Out of Africa and into Eurasia

  • September 21, 2016
Out of Africa and into Eurasia

Evelyn Jagoda co-authors major study of genomic diversity.

A new study in Nature analyses genomic diversity in 125 human populations at an unprecedented level of detail, tackling questions related to our species’ demographic history and genetic adaptations, and suggesting that two successful dispersals out of Africa have left descendants in the modern world.

The study, co-authored by Gates Cambridge Scholar Evelyn Jagoda, is based on 379 high resolution whole genome sequences from across the world generated by an international collaboration led by Dr Mait Metspalu from the Estonian Biocentre, Estonia, and Dr Toomas Kivisild from the University of Cambridge. “This endeavour was uniquely made possible by the anonymous sample donors and the collaboration effort of nearly one hundred researchers from 74 different research groups from all over the World.”, says Dr Metspalu.

In the same issue of Nature there are two other papers led by Dr Reich and Dr Willerslev, respectively, that also address one of the most intriguing questions relating to the Out-of-Africa (OoA) expansion and peopling of Eurasia, Oceania and the New World.  All three studies agree, that for the most part, the genomes of contemporary non-Africans show signs of only one expansion of modern humans out-of-Africa (OoA) that took place after 75,000 years ago. The teams of Dr Reich and Dr Willerslev both conclude that if there were indeed earlier expansions of modern humans OoA, they have left little or no genetic trace. “And it is precisely this “little” – mounting to at least 2% of genetic ancestry of modern Papuans – that we found to derive from that earlier dispersal from Africa,” adds Dr Luca Pagani who led this research direction together with Daniel Lawson and Dr Metspalu.

The high geographic coverage of the samples permitted many aspects of genetic and phenotypic differences between individuals and populations to be studied using a common spatial framework. Dr Anders Eriksson and Dr Andrea Manica from the University of Cambridge found that the sharpest genetic gradient in Eurasia separates East and West Eurasians. This barrier runs roughly along the Ural mountains in the north, opens in the Steppe belt connecting Central Asia to South Siberia and becomes strong again on the Tibetan plateau, elongating south toward the Indian Ocean while separating South and Southeast Asia.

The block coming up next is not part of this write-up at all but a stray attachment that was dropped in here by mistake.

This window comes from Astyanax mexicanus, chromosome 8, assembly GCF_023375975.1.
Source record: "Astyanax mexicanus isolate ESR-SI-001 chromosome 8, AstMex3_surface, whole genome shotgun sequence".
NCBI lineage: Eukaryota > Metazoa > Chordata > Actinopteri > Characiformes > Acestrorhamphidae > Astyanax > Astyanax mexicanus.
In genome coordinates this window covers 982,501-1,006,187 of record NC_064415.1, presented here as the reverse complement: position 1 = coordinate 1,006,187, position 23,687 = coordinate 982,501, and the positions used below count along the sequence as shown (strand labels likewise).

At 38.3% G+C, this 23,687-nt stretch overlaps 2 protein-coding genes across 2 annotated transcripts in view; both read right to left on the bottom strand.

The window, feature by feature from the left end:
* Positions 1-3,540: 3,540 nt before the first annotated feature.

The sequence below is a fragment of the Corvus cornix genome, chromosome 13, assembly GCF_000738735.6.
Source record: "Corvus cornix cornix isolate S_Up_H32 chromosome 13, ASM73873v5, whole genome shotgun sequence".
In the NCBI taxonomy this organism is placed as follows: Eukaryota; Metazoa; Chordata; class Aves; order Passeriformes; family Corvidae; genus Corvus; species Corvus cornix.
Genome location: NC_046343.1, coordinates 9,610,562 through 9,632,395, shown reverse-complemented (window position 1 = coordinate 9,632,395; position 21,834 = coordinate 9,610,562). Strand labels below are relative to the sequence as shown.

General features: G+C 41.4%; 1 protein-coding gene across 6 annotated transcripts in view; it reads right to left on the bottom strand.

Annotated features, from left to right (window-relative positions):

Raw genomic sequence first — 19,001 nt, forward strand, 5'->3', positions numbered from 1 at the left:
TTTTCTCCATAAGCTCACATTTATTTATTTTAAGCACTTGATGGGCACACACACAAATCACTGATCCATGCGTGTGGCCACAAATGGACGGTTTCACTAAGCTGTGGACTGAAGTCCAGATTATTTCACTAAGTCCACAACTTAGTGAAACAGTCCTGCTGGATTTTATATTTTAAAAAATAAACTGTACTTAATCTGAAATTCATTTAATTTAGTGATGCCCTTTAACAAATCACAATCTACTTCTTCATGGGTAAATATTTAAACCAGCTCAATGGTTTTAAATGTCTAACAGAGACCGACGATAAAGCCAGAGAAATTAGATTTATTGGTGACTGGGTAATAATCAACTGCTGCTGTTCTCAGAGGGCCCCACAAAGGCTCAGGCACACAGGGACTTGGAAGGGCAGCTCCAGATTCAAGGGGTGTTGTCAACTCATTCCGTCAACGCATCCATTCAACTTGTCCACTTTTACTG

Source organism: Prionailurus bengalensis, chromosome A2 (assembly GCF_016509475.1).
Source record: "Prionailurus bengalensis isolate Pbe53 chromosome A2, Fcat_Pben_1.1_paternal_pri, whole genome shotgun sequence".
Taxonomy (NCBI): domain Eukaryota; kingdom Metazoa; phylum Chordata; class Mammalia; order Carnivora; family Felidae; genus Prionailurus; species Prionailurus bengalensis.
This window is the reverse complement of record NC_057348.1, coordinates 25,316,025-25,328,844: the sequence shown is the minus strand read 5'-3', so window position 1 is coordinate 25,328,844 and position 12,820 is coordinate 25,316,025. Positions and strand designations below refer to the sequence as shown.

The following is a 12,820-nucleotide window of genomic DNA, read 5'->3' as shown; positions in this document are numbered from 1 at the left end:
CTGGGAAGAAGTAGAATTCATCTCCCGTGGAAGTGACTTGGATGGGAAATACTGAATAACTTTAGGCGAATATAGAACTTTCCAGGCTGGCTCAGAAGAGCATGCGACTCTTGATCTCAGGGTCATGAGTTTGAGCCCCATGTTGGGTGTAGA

Analyses of selection, led by Gates Cambridge Scholar Evelyn Jagoda [2015], Alexander Mörseburg and Dr Kivisild from the Cambridge team, showed environment dependent cases of purifying selection in pigmentation and immunity genes. Dr Kivisild said: “We revealed a number of metabolism- and immunity-related genes as new candidates for local adaptation to the various diets and environments in which human populations are living today.”

“Overall this work provides an invaluable contribution to the understanding of our evolutionary past and to the challenges that humans faced when settling down in ever-changing environments”, says Dr Richard Villems from the Estonian Biocentre. In addition, he states, the deluge of freely available data will serve as future starting point to further studies on the genetic history of modern and ancient human populations.

Evelyn completed her MPhil in Biological Anthropological Science in 2015.

*Picture credit of Tibetan plateau: Wikipedia.

Evelyn Jagoda

Evelyn Jagoda

  • Alumni
  • United States
  • 2014 MPhil Biological Anthropological Science
  • Churchill College

I first developed a passion for the study of human origins and genetics in high school in Westchester County, NY. I received a BA in Evolutionary Biology of the Human Species at Columbia University and at Cambridge will be pursuing an MPhil working in Dr. Toomas Kivisild’s laboratory. For my MPhil project, I will be using bioinformatics to search identify gene variants that may have entered the human population from interbreeding with archaic hominin species, such as Neanderthals and Denisovans. Specifically, I am looking for such variants that may have conferred adaptive advantages in particular environments and were thus selected for in some populations. In addition to my passion for this research, I have also always advocated for social and political engagement and hope to continue do so at Cambridge and in the future.

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